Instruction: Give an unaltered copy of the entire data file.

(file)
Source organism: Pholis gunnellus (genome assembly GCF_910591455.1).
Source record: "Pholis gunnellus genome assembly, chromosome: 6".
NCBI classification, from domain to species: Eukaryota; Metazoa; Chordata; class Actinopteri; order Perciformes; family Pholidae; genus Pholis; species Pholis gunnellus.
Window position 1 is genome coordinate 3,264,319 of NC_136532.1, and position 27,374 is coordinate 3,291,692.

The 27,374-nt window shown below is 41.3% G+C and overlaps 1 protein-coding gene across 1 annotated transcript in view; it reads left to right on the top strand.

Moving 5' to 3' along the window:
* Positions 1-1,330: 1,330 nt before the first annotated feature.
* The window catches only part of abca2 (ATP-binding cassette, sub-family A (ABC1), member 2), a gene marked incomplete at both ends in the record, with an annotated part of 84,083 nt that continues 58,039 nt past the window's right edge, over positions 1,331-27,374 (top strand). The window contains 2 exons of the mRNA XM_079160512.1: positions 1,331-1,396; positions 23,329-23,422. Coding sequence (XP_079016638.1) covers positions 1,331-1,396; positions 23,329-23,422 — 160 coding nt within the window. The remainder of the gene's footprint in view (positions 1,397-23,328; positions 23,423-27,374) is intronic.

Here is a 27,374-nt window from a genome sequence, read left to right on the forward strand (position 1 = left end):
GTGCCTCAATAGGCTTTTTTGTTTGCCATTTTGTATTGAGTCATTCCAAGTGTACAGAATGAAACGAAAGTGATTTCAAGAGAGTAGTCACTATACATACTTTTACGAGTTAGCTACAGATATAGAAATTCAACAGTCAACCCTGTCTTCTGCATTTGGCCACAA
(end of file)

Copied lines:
Source organism: Pholis gunnellus (genome assembly GCF_910591455.1).
Source record: "Pholis gunnellus genome assembly, chromosome: 6".
NCBI classification, from domain to species: Eukaryota; Metazoa; Chordata; class Actinopteri; order Perciformes; family Pholidae; genus Pholis; species Pholis gunnellus.
Window position 1 is genome coordinate 3,264,319 of NC_136532.1, and position 27,374 is coordinate 3,291,692.

The 27,374-nt window shown below is 41.3% G+C and overlaps 1 protein-coding gene across 1 annotated transcript in view; it reads left to right on the top strand.

Moving 5' to 3' along the window:
* Positions 1-1,330: 1,330 nt before the first annotated feature.
* The window catches only part of abca2 (ATP-binding cassette, sub-family A (ABC1), member 2), a gene marked incomplete at both ends in the record, with an annotated part of 84,083 nt that continues 58,039 nt past the window's right edge, over positions 1,331-27,374 (top strand). The window contains 2 exons of the mRNA XM_079160512.1: positions 1,331-1,396; positions 23,329-23,422. Coding sequence (XP_079016638.1) covers positions 1,331-1,396; positions 23,329-23,422 — 160 coding nt within the window. The remainder of the gene's footprint in view (positions 1,397-23,328; positions 23,423-27,374) is intronic.

Here is a 27,374-nt window from a genome sequence, read left to right on the forward strand (position 1 = left end):
GTGCCTCAATAGGCTTTTTTGTTTGCCATTTTGTATTGAGTCATTCCAAGTGTACAGAATGAAACGAAAGTGATTTCAAGAGAGTAGTCACTATACATACTTTTACGAGTTAGCTACAGATATAGAAATTCAACAGTCAACCCTGTCTTCTGCATTTGGCCACAA